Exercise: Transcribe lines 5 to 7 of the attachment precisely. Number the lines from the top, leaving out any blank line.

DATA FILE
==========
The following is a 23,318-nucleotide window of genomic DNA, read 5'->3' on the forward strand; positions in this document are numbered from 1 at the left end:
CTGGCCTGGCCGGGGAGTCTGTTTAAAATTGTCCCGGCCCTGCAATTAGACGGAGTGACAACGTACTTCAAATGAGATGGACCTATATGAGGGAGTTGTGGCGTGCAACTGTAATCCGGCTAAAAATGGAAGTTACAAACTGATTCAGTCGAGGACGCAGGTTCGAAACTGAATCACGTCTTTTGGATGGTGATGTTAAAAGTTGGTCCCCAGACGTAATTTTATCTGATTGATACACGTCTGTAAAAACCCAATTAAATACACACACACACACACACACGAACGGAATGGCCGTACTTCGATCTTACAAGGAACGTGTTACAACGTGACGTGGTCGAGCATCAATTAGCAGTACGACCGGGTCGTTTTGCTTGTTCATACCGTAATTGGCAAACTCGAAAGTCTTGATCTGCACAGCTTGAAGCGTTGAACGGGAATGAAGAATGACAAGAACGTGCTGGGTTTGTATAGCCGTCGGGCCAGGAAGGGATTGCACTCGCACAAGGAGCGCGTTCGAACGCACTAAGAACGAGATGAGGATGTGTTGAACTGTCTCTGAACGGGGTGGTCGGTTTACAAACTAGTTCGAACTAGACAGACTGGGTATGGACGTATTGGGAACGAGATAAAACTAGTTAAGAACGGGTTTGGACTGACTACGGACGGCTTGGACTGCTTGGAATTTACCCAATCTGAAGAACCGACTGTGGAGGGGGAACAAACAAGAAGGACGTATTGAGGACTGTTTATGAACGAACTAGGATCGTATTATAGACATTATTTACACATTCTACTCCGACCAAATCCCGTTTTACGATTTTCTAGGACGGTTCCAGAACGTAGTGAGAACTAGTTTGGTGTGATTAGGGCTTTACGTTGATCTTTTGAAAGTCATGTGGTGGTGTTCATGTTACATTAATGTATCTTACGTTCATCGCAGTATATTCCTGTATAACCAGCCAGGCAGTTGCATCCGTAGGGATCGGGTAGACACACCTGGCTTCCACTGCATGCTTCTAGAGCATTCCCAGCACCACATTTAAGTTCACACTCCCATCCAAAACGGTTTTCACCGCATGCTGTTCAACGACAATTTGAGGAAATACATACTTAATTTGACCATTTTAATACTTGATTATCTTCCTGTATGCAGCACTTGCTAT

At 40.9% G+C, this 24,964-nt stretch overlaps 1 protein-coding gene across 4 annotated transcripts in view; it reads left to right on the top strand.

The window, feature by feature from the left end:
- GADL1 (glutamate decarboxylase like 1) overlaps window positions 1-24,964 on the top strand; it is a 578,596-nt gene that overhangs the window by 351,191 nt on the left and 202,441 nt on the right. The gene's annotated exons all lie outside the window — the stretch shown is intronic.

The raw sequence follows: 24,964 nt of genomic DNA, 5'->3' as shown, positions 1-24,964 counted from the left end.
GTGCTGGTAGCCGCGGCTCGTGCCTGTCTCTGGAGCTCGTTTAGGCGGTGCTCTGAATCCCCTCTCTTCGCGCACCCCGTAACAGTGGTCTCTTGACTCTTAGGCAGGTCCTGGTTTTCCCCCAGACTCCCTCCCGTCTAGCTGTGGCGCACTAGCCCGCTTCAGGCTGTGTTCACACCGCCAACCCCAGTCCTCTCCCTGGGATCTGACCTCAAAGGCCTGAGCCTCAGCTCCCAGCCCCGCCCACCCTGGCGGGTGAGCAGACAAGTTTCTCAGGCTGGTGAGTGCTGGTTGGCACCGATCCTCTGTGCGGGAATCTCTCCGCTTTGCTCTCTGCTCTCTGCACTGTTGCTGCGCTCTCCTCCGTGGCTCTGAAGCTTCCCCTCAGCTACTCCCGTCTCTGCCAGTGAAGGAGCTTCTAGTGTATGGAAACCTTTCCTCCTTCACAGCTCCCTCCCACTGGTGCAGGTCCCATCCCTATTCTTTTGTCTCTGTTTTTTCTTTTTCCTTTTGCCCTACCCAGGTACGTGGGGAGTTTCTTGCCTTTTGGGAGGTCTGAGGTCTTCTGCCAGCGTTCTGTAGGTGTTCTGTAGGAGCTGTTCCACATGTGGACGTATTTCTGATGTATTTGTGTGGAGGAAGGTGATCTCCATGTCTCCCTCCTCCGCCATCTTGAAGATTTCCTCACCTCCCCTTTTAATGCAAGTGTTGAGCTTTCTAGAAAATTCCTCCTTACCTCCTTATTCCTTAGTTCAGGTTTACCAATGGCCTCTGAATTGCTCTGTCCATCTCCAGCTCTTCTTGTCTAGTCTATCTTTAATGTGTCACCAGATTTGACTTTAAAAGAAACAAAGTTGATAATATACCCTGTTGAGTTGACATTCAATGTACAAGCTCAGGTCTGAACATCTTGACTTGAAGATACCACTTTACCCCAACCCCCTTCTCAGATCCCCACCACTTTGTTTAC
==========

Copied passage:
- GADL1 (glutamate decarboxylase like 1) overlaps window positions 1-24,964 on the top strand; it is a 578,596-nt gene that overhangs the window by 351,191 nt on the left and 202,441 nt on the right. The gene's annotated exons all lie outside the window — the stretch shown is intronic.

The raw sequence follows: 24,964 nt of genomic DNA, 5'->3' as shown, positions 1-24,964 counted from the left end.
GTGCTGGTAGCCGCGGCTCGTGCCTGTCTCTGGAGCTCGTTTAGGCGGTGCTCTGAATCCCCTCTCTTCGCGCACCCCGTAACAGTGGTCTCTTGACTCTTAGGCAGGTCCTGGTTTTCCCCCAGACTCCCTCCCGTCTAGCTGTGGCGCACTAGCCCGCTTCAGGCTGTGTTCACACCGCCAACCCCAGTCCTCTCCCTGGGATCTGACCTCAAAGGCCTGAGCCTCAGCTCCCAGCCCCGCCCACCCTGGCGGGTGAGCAGACAAGTTTCTCAGGCTGGTGAGTGCTGGTTGGCACCGATCCTCTGTGCGGGAATCTCTCCGCTTTGCTCTCTGCTCTCTGCACTGTTGCTGCGCTCTCCTCCGTGGCTCTGAAGCTTCCCCTCAGCTACTCCCGTCTCTGCCAGTGAAGGAGCTTCTAGTGTATGGAAACCTTTCCTCCTTCACAGCTCCCTCCCACTGGTGCAGGTCCCATCCCTATTCTTTTGTCTCTGTTTTTTCTTTTTCCTTTTGCCCTACCCAGGTACGTGGGGAGTTTCTTGCCTTTTGGGAGGTCTGAGGTCTTCTGCCAGCGTTCTGTAGGTGTTCTGTAGGAGCTGTTCCACATGTGGACGTATTTCTGATGTATTTGTGTGGAGGAAGGTGATCTCCATGTCTCCCTCCTCCGCCATCTTGAAGATTTCCTCACCTCCCCTTTTAATGCAAGTGTTGAGCTTTCTAGAAAATTCCTCCTTACCTCCTTATTCCTTAGTTCAGGTTTACCAATGGCCTCTGAATTGCTCTGTCCATCTCCAGCTCTTCTTGTCTAGTCTATCTTTAATGTGTCACCAGATTTGACTTTAAAAGAAACAAAGTTGATAATATACCCTGTTGAGTTGACATTCAATGTACAAGCTCAGGTCTGAACATCTTGACTTGAAGATACCACTTTACCCCAACCCCCTTCTCAGATCCCCACCACTTTGTTTAC